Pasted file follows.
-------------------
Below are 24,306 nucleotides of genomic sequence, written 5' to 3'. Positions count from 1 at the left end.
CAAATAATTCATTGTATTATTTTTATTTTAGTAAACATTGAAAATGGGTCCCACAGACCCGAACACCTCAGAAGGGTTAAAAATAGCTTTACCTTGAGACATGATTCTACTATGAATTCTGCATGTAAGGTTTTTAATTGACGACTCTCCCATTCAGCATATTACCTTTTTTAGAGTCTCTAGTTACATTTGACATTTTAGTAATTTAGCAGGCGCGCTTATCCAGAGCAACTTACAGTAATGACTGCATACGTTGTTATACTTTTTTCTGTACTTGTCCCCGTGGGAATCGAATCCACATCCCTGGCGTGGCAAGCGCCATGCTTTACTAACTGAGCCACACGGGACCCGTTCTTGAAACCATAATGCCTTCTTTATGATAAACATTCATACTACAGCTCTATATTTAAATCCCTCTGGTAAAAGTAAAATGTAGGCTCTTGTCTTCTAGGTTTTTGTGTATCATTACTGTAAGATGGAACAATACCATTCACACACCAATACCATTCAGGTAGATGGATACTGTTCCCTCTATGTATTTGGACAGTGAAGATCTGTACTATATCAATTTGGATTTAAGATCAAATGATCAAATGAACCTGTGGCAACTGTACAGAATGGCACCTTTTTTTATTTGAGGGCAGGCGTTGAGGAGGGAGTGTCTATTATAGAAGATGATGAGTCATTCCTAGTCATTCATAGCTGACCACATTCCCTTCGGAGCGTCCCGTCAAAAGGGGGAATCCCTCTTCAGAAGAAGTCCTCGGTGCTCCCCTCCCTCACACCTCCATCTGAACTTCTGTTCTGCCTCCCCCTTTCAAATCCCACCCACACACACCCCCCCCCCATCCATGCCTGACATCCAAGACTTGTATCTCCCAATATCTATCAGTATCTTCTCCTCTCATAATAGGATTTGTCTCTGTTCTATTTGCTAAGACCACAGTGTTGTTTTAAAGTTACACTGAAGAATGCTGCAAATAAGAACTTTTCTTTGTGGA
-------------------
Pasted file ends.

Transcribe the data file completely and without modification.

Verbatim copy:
Below are 24,306 nucleotides of genomic sequence, written 5' to 3'. Positions count from 1 at the left end.
CAAATAATTCATTGTATTATTTTTATTTTAGTAAACATTGAAAATGGGTCCCACAGACCCGAACACCTCAGAAGGGTTAAAAATAGCTTTACCTTGAGACATGATTCTACTATGAATTCTGCATGTAAGGTTTTTAATTGACGACTCTCCCATTCAGCATATTACCTTTTTTAGAGTCTCTAGTTACATTTGACATTTTAGTAATTTAGCAGGCGCGCTTATCCAGAGCAACTTACAGTAATGACTGCATACGTTGTTATACTTTTTTCTGTACTTGTCCCCGTGGGAATCGAATCCACATCCCTGGCGTGGCAAGCGCCATGCTTTACTAACTGAGCCACACGGGACCCGTTCTTGAAACCATAATGCCTTCTTTATGATAAACATTCATACTACAGCTCTATATTTAAATCCCTCTGGTAAAAGTAAAATGTAGGCTCTTGTCTTCTAGGTTTTTGTGTATCATTACTGTAAGATGGAACAATACCATTCACACACCAATACCATTCAGGTAGATGGATACTGTTCCCTCTATGTATTTGGACAGTGAAGATCTGTACTATATCAATTTGGATTTAAGATCAAATGATCAAATGAACCTGTGGCAACTGTACAGAATGGCACCTTTTTTTATTTGAGGGCAGGCGTTGAGGAGGGAGTGTCTATTATAGAAGATGATGAGTCATTCCTAGTCATTCATAGCTGACCACATTCCCTTCGGAGCGTCCCGTCAAAAGGGGGAATCCCTCTTCAGAAGAAGTCCTCGGTGCTCCCCTCCCTCACACCTCCATCTGAACTTCTGTTCTGCCTCCCCCTTTCAAATCCCACCCACACACACCCCCCCCCCATCCATGCCTGACATCCAAGACTTGTATCTCCCAATATCTATCAGTATCTTCTCCTCTCATAATAGGATTTGTCTCTGTTCTATTTGCTAAGACCACAGTGTTGTTTTAAAGTTACACTGAAGAATGCTGCAAATAAGAACTTTTCTTTGTGGA